Mitochondrial ROS

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Production of mitochondrial ROS, mitochondrial ROS

Mitochondrial ROS (mtROS or mROS) are reactive oxygen species (ROS) that are produced by mitochondria.[1][2] Generation of mitochondrial ROS mainly takes place at the electron transport chain located on the inner mitochondrial membrane during the process of oxidative phosphorylation (OXPHOS). Leakage of electrons at complex I and complex III from electron transport chains leads to partial reduction of oxygen to form superoxide. Subsequently, superoxide is quickly dismutated to hydrogen peroxide by two dismutases including superoxide dismutase 2 (SOD2) in mitochondrial matrix and superoxide dismutase 1 (SOD1) in mitochondrial intermembrane space. Collectively, both superoxide and hydrogen peroxide generated in this process are considered as mitochondrial ROS.[3]

Once thought as merely the by-products of cellular metabolism, mitochondrial ROS are increasingly viewed as important signaling molecules,[4] whose levels of generation at 11 currently-identified sites vary depending on cellular energy supply and demand.[5][6] At low levels, mitochondrial ROS are considered to be important for metabolic adaptation as seen in hypoxia. Mitochondrial ROS, stimulated by danger signals such as lysophosphatidylcholine and Toll-like receptor 4 and Toll-like receptor 2 bacterial ligands lipopolysaccharide (LPS) and lipopeptides, are involved in regulating inflammatory response. Finally, high levels of mitochondrial ROS activate apoptosis/autophagy pathways capable of inducing cell death.[7][8][9]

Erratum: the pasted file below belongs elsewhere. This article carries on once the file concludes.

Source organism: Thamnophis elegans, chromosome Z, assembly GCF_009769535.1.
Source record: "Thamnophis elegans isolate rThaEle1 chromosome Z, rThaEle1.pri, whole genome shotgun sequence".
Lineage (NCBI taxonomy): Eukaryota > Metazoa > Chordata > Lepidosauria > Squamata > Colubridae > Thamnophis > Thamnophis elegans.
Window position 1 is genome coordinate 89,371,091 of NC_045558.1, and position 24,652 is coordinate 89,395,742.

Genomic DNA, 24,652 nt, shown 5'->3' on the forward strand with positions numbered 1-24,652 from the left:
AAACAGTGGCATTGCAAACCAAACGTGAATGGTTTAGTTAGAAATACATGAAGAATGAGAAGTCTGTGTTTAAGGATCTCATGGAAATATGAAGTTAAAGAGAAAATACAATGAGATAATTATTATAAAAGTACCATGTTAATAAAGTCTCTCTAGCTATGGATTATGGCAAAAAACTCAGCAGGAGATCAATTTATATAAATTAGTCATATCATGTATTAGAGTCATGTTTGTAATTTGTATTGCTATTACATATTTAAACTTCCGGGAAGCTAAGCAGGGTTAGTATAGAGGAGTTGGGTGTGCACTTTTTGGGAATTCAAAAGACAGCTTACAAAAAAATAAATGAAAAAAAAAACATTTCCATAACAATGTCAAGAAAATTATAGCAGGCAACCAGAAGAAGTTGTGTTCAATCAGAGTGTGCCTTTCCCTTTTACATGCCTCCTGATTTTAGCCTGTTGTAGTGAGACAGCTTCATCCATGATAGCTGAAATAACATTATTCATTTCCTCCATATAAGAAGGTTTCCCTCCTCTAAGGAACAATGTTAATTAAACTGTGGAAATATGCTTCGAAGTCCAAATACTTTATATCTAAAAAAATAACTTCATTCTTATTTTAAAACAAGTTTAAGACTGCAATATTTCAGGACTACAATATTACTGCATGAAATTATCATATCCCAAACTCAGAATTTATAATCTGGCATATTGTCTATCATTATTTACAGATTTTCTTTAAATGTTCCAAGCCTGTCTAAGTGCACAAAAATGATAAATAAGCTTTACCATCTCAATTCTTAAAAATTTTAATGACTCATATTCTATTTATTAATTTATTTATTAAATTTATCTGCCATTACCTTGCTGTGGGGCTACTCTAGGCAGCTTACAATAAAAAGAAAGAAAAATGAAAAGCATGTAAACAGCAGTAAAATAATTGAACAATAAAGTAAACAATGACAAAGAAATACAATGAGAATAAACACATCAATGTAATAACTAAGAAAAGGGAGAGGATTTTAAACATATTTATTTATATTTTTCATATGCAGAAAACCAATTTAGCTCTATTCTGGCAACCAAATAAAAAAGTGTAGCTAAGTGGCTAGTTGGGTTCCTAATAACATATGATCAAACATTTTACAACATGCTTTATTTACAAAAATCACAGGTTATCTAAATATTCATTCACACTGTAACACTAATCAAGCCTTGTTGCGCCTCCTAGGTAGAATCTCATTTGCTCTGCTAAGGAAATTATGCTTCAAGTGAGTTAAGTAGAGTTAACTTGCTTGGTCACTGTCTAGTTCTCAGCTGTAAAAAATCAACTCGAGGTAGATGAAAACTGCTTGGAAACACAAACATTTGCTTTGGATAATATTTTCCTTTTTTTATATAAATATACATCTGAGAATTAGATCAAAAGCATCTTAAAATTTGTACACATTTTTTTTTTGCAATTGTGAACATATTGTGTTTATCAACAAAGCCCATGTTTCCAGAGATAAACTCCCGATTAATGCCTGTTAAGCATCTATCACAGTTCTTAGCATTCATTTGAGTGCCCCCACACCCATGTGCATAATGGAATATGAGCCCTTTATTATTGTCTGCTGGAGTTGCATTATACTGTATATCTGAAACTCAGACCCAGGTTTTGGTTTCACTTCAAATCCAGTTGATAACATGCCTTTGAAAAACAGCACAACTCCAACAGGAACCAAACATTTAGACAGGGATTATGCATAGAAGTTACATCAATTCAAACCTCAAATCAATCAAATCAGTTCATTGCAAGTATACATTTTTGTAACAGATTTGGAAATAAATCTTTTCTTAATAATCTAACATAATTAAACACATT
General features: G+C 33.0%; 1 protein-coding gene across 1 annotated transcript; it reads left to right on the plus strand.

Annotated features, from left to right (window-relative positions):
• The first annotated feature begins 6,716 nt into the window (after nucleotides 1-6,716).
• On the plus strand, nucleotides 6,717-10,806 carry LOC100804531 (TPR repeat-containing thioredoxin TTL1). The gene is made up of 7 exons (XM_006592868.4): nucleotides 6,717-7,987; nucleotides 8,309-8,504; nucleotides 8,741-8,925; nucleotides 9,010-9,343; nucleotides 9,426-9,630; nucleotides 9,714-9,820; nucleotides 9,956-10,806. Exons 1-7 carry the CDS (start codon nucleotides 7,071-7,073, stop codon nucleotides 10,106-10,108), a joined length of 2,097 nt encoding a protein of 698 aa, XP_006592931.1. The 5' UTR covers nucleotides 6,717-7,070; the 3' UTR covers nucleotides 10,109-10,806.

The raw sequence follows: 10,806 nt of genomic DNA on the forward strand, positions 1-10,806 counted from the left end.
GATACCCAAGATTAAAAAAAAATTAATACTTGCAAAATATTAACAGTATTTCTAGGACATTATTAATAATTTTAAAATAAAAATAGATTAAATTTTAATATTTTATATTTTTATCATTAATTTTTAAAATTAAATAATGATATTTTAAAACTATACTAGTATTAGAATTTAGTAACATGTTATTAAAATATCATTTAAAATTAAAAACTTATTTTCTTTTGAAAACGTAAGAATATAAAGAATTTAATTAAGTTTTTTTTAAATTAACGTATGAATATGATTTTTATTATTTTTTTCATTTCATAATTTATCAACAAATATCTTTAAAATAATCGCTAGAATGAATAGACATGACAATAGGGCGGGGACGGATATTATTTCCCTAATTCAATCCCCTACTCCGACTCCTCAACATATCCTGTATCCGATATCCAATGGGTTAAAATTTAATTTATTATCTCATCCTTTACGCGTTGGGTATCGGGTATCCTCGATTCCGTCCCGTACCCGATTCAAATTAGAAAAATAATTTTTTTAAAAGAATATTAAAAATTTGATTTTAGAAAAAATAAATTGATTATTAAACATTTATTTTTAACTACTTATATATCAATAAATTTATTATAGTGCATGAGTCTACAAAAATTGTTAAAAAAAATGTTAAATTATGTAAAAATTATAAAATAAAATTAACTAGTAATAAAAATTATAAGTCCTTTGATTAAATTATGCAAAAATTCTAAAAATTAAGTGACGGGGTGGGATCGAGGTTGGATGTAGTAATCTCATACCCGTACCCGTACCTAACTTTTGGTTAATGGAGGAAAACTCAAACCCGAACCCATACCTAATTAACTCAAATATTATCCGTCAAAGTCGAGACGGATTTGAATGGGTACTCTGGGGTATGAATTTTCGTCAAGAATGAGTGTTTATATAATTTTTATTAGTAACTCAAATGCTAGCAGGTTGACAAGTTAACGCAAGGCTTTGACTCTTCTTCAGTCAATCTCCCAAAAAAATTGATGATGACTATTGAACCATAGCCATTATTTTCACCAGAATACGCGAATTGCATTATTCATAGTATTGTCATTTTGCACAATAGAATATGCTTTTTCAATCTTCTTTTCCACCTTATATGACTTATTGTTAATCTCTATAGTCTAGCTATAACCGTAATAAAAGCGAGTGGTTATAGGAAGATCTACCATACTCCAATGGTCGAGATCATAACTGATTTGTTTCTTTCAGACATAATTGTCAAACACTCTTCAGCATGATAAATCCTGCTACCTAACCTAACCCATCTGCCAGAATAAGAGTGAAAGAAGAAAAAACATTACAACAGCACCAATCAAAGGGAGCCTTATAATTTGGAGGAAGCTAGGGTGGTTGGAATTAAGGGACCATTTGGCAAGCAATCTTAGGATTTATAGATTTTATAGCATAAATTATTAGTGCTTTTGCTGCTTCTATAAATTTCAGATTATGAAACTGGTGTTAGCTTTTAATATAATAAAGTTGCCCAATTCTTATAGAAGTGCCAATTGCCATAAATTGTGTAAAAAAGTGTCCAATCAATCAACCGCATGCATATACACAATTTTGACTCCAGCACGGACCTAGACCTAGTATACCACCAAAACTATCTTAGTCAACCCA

Mitochondrial ROS can promote cellular senescence and aging phenotypes in the skin of mice.[10] Ordinarily mitochondrial SOD2 protects against mitochondrial ROS. Epidermal cells in mutant mice with a genetic SOD2 deficiency undergo cellular senescence, nuclear DNA damage, and irreversible arrest of proliferation in a portion of their keratinocytes.[10][11]

Mutant mice with a conditional deficiency for mitochondrial SOD2 in connective tissue have an accelerated aging phenotype.[12] This aging phenotype includes weight loss, skin atrophy, kyphosis (curvature of the spine), osteoporosis, muscle degeneration and reduced life span.

DNA damage[edit]

Mitochondrial ROS attack DNA readily, generating a variety of DNA damages such as oxidized bases and strand breaks. The major mechanism that cells use to repair oxidized bases such as 8-hydroxyguanine, formamidopyrimidine and 5-hydroxyuracil is base excision repair (BER).[13] BER occurs in both the cell nucleus and in mitochondria.


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  5. ^ Trewin, Adam J.; Parker, Lewan; Shaw, Christopher S.; Hiam, Danielle S.; Garnham, Andrew; Levinger, Itamar; McConell, Glenn K.; Stepto, Nigel K. (November 2018). "Acute HIIE elicits similar changes in human skeletal muscle mitochondrial H 2 O 2 release, respiration, and cell signaling as endurance exercise even with less work". American Journal of Physiology. Regulatory, Integrative and Comparative Physiology. 315 (5): R1003–R1016. doi:10.1152/ajpregu.00096.2018. ISSN 0363-6119.
  6. ^ Goncalves, Renata L. S.; Quinlan, Casey L.; Perevoshchikova, Irina V.; Hey-Mogensen, Martin; Brand, Martin D. (2015-01-02). "Sites of Superoxide and Hydrogen Peroxide Production by Muscle Mitochondria Assessed ex Vivo under Conditions Mimicking Rest and Exercise". Journal of Biological Chemistry. 290 (1): 209–227. doi:10.1074/jbc.M114.619072. ISSN 0021-9258. PMC 4281723.
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  9. ^ West AP (April 2011). "TLR signalling augments macrophage bactericidal activity through mitochondrial ROS". Nature. 472 (7344): 476–480. doi:10.1038/nature09973. PMC 3460538. PMID 21525932.
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